Many wild animals give birth at this time of year in Wisconsin, and people frequently encounter young wildlife while outdoors. However, baby animals found alone are not necessarily orphans. Wildlife parents, like rabbits, foxes and deer, leave their young alone during the day, sometimes for long periods. If the babies are still dependent, the mother is often nearby, discreetly keeping an eye on them. Well-intentioned citizens often mistake these animals for orphans and remove them from their native habitat, often doing more harm than good.

Also problematic are people who intentionally keep young wildlife as pets, a practice that is illegal in Wisconsin and could potentially expose people to diseases carried by wildlife, as well as spread diseases among wildlife.

The public education PSAs are designed to remind people that "wild animals were born to be wild." The announcements direct listeners who want more information about orphaned or injured wildlife to the Wisconsin Department of Natural Resource's Call Center or webpage, where they can find species-specific information to help determine if human intervention is necessary and how to contact a local wildlife rehabilitator. "By doing this, we are conserving resources for animals that truly need it, while ensuring that healthy animals are raised as they should be -- by their own parents in their native habitat" mentions Jennifer Ahn, Wildlife Rehabilitation Liaison for the DNR.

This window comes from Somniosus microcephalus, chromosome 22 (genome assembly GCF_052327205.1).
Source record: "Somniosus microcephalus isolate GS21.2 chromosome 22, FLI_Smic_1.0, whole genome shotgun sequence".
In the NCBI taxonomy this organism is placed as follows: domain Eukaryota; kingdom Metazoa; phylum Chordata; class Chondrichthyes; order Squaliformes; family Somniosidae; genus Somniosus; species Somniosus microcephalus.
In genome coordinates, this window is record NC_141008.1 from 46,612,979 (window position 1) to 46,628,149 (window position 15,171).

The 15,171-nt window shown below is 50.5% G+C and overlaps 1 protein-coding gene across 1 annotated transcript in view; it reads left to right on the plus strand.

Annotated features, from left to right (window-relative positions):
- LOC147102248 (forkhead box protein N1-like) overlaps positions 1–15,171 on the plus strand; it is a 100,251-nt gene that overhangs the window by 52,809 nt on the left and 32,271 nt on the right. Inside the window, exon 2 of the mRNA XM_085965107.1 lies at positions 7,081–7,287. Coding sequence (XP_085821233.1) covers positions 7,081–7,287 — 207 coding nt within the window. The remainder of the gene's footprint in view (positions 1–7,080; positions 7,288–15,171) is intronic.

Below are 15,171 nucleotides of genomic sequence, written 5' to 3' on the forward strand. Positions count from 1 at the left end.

"Everyone wins if healthy wildlife is left where it belongs in the wild," said Chief Conservation Warden Randy Stark. "Each year, the DNR receives calls about well-intended people removing animals from the wild and illegally taking possession of the animals. These are time-consuming, emotionally charged situations where nobody wins - not the animal, the people involved, not our agency. Our goal is to avoid these situations through public education and providing the alternative of turning injured and truly orphaned animals over to licensed wildlife rehabilitators."

"We are thrilled to join forces with Wisconsin DNR to educate the public about keeping wildlife in the wild, and to provide resources for those who want to help orphaned or injured animals," said HSUS Wisconsin state director Alyson Bodai. "The Humane Society of the United States commends the Wisconsin DNR for allocating resources to this important effort."

Audio recordings of the public service announcements are available upon request. For more information about orphaned wildlife, visit [] (exit DNR) or the wildlife rehabilitation pages of the DNR website.

FOR MORE INFORMATION CONTACT: DNR Jennifer Haverty, Wildlife Rehabilitation Liaison, (608) 267-6751 HSUS Media Contact: Liz Bergstrom, (301) 258-1455,



New materials help pier owners determine whether they need a permit

MADISON - Pier owners will find new materials online to help them more quickly and easily determine if their pier is large enough to require them to complete a free, one-time registration.

A 2008 law set size standards for piers, and created the registration process that grandfathered-in most existing piers larger than the size standards.

A factsheet, video and revamped registration form are among the materials available on the Department of Natural Resources website, " Waterway & Wetland Permits: Piers, Docks and Wharves."

"We've updated and improved the information and tools on our web page to make it easier for pier owners to know if they need to register their pier," says Martye Griffin, DNR waterway policy leader coordinating the pier registration process. "The vast majority of pier owners won't need to register their pier. If their pier needs to be registered, we hope these improvements make the process quicker and easier."